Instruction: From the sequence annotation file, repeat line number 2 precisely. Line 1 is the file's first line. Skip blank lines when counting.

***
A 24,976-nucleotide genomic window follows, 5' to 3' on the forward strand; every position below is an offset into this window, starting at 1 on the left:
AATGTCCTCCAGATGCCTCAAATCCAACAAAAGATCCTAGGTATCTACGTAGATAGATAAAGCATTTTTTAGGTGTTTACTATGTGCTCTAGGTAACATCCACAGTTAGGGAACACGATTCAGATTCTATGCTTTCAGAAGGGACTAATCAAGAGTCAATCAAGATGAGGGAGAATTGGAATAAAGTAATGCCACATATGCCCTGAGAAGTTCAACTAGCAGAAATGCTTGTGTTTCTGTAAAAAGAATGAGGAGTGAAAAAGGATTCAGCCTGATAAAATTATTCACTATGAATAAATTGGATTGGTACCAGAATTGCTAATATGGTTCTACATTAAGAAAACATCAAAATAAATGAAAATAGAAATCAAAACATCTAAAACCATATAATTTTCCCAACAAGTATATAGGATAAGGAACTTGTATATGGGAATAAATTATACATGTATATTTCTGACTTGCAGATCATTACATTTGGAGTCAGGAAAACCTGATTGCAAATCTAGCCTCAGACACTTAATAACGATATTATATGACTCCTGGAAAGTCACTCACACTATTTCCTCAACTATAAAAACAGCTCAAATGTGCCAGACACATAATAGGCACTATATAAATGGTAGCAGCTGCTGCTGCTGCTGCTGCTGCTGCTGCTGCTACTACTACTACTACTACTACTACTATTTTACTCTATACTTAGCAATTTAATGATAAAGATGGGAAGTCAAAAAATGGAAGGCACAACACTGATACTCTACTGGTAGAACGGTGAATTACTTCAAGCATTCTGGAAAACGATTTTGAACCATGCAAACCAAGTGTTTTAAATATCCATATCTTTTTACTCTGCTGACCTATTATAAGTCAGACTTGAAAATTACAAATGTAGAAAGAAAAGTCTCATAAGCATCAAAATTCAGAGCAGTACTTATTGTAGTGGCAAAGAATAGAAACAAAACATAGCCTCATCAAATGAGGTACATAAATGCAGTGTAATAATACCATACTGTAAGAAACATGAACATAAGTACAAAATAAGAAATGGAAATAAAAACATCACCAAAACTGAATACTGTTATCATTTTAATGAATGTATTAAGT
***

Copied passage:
AATGTCCTCCAGATGCCTCAAATCCAACAAAAGATCCTAGGTATCTACGTAGATAGATAAAGCATTTTTTAGGTGTTTACTATGTGCTCTAGGTAACATCCACAGTTAGGGAACACGATTCAGATTCTATGCTTTCAGAAGGGACTAATCAAGAGTCAATCAAGATGAGGGAGAATTGGAATAAAGTAATGCCACATATGCCCTGAGAAGTTCAACTAGCAGAAATGCTTGTGTTTCTGTAAAAAGAATGAGGAGTGAAAAAGGATTCAGCCTGATAAAATTATTCACTATGAATAAATTGGATTGGTACCAGAATTGCTAATATGGTTCTACATTAAGAAAACATCAAAATAAATGAAAATAGAAATCAAAACATCTAAAACCATATAATTTTCCCAACAAGTATATAGGATAAGGAACTTGTATATGGGAATAAATTATACATGTATATTTCTGACTTGCAGATCATTACATTTGGAGTCAGGAAAACCTGATTGCAAATCTAGCCTCAGACACTTAATAACGATATTATATGACTCCTGGAAAGTCACTCACACTATTTCCTCAACTATAAAAACAGCTCAAATGTGCCAGACACATAATAGGCACTATATAAATGGTAGCAGCTGCTGCTGCTGCTGCTGCTGCTGCTGCTGCTACTACTACTACTACTACTACTACTATTTTACTCTATACTTAGCAATTTAATGATAAAGATGGGAAGTCAAAAAATGGAAGGCACAACACTGATACTCTACTGGTAGAACGGTGAATTACTTCAAGCATTCTGGAAAACGATTTTGAACCATGCAAACCAAGTGTTTTAAATATCCATATCTTTTTACTCTGCTGACCTATTATAAGTCAGACTTGAAAATTACAAATGTAGAAAGAAAAGTCTCATAAGCATCAAAATTCAGAGCAGTACTTATTGTAGTGGCAAAGAATAGAAACAAAACATAGCCTCATCAAATGAGGTACATAAATGCAGTGTAATAATACCATACTGTAAGAAACATGAACATAAGTACAAAATAAGAAATGGAAATAAAAACATCACCAAAACTGAATACTGTTATCATTTTAATGAATGTATTAAGT